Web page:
See also: aspergé and aspèrge

Contents

EnglishEdit

VerbEdit

asperge ‎(third-person singular simple present asperges, present participle asperging, simple past and past participle asperged)

  1. (transitive) To sprinkle.
    • 1877, John David Chambers, Divine worship in England in the thirteenth and fourteenth centuries contrasted and adapted to that of the nineteenth
      First let him go up to the principal Altar and asperge it on every side.

DutchEdit

 
Dutch Wikipedia has an article on:
Wikipedia nl

EtymologyEdit

From French asperge, from Medieval Latin asparagus, sparagus, from Ancient Greek ἀσπάραγος(aspáragos).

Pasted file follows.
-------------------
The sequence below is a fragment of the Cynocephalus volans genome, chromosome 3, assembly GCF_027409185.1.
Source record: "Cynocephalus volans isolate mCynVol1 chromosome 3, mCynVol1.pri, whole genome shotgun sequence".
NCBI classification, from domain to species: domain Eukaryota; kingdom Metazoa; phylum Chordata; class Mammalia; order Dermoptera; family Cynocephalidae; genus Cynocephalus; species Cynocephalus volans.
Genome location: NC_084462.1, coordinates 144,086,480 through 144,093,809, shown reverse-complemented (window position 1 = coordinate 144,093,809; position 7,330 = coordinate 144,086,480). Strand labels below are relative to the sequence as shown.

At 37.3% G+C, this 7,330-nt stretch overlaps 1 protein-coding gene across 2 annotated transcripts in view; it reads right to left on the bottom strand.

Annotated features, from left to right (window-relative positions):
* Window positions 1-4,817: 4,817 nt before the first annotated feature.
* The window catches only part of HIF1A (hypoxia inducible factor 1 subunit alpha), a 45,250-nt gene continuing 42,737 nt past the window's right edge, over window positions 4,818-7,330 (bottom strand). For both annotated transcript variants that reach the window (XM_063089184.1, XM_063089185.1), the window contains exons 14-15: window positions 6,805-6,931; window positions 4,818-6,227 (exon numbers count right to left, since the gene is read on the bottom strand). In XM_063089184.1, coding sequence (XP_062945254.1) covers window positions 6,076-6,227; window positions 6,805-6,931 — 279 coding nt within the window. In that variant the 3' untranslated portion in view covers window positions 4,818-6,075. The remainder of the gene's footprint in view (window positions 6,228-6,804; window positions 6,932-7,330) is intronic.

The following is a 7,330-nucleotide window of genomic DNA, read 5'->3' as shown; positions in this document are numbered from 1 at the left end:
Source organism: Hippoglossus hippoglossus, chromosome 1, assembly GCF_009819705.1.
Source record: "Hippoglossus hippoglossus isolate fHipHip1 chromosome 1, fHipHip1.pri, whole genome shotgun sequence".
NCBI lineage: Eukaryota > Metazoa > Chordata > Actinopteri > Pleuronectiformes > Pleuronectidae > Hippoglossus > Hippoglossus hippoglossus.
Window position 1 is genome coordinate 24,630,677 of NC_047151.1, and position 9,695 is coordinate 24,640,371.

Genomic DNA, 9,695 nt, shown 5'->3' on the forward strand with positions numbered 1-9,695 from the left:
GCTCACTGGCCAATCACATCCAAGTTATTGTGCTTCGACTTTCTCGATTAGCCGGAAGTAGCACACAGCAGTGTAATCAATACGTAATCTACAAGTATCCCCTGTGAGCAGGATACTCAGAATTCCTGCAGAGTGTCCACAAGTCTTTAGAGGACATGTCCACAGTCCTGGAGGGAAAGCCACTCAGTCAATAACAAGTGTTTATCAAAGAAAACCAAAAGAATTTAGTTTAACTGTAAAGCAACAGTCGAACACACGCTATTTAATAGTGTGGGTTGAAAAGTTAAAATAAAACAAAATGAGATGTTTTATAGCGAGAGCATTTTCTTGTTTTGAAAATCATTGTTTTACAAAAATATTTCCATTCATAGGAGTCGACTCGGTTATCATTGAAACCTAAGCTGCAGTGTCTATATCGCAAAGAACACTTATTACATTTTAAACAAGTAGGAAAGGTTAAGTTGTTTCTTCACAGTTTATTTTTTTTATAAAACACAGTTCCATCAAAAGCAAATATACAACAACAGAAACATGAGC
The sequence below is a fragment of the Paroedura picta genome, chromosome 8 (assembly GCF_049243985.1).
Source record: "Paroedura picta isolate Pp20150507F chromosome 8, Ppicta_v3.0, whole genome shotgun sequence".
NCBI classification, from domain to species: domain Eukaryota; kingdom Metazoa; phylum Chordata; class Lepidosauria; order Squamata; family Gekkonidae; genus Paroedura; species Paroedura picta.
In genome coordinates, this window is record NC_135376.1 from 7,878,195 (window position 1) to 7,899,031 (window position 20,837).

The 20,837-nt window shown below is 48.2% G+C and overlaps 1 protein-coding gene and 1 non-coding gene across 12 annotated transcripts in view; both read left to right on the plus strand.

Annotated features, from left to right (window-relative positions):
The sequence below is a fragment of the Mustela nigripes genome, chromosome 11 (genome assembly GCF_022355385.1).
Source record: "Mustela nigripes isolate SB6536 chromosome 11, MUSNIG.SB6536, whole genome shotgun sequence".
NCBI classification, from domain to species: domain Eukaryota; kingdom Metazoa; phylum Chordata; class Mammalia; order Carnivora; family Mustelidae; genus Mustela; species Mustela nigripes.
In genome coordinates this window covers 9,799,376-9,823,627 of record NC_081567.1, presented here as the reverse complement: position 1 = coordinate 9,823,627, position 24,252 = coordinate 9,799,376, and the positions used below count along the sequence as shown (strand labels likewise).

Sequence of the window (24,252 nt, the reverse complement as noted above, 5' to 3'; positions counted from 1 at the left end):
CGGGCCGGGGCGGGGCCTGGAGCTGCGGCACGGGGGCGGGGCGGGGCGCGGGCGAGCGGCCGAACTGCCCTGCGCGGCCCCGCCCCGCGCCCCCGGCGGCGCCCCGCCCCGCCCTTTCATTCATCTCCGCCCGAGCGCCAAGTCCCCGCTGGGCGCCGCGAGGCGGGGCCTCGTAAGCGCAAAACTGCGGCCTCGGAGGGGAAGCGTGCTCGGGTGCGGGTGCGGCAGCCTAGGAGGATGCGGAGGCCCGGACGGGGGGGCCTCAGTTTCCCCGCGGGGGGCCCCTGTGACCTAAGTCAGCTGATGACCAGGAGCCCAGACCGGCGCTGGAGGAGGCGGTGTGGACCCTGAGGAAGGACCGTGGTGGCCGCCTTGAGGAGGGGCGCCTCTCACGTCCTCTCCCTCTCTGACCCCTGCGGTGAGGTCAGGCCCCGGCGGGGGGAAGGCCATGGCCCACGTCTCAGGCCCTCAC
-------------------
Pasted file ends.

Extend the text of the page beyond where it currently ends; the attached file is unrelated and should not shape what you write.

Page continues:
PronunciationEdit

  • (file)
  • IPA(key): /ɑs.ˈpɛr.ʒə/
  • Hyphenation: as‧per‧ge

NounEdit

asperge f ‎(plural asperges, diminutive aspergetje n)

  1. asparagus (plant, vegetable)

FrenchEdit

EtymologyEdit

From Latin asparagus, from Ancient Greek ἀσπάραγος(aspáragos).

PronunciationEdit

NounEdit

asperge f ‎(plural asperges)

  1. asparagus (plant, vegetable)
  2. (informal) A tall, thin person; a beanpole.
    • 1926, Marcel Aymé, Brûlebois, Éditions Gallimard, chap. II, 1975 ed., p. 25
      — Tiens, disait-il à Charles, entre le rôti et la salade, ne me parle pas de tes asperges d'aujourd'hui, ça n'a ni cul, ni corsage. Quand j'étais jeune homme, ah! oui, il y avait du plaisir. Tu pouvais mettre les mains, tu tenais quelque chose.

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